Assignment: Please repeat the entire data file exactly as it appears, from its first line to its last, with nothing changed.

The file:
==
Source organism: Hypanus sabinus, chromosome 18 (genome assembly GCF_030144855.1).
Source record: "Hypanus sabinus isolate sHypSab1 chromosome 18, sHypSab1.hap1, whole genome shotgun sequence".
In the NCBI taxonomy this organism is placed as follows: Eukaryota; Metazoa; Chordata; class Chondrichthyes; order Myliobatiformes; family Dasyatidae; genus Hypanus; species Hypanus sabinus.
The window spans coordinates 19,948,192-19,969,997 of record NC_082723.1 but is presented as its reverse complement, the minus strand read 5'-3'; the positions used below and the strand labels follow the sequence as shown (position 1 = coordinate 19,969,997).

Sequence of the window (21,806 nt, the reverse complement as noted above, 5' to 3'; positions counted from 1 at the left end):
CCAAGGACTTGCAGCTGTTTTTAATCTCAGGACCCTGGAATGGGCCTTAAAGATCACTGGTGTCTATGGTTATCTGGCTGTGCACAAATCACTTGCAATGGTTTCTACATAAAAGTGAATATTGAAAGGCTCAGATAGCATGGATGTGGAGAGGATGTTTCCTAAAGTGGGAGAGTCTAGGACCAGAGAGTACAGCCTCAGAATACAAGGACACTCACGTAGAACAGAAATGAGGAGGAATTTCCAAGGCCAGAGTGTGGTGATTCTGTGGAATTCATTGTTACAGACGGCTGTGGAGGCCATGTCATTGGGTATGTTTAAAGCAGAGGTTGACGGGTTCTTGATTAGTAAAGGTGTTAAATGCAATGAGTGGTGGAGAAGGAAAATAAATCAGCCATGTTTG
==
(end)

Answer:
Source organism: Hypanus sabinus, chromosome 18 (genome assembly GCF_030144855.1).
Source record: "Hypanus sabinus isolate sHypSab1 chromosome 18, sHypSab1.hap1, whole genome shotgun sequence".
In the NCBI taxonomy this organism is placed as follows: Eukaryota; Metazoa; Chordata; class Chondrichthyes; order Myliobatiformes; family Dasyatidae; genus Hypanus; species Hypanus sabinus.
The window spans coordinates 19,948,192-19,969,997 of record NC_082723.1 but is presented as its reverse complement, the minus strand read 5'-3'; the positions used below and the strand labels follow the sequence as shown (position 1 = coordinate 19,969,997).

Sequence of the window (21,806 nt, the reverse complement as noted above, 5' to 3'; positions counted from 1 at the left end):
CCAAGGACTTGCAGCTGTTTTTAATCTCAGGACCCTGGAATGGGCCTTAAAGATCACTGGTGTCTATGGTTATCTGGCTGTGCACAAATCACTTGCAATGGTTTCTACATAAAAGTGAATATTGAAAGGCTCAGATAGCATGGATGTGGAGAGGATGTTTCCTAAAGTGGGAGAGTCTAGGACCAGAGAGTACAGCCTCAGAATACAAGGACACTCACGTAGAACAGAAATGAGGAGGAATTTCCAAGGCCAGAGTGTGGTGATTCTGTGGAATTCATTGTTACAGACGGCTGTGGAGGCCATGTCATTGGGTATGTTTAAAGCAGAGGTTGACGGGTTCTTGATTAGTAAAGGTGTTAAATGCAATGAGTGGTGGAGAAGGAAAATAAATCAGCCATGTTTG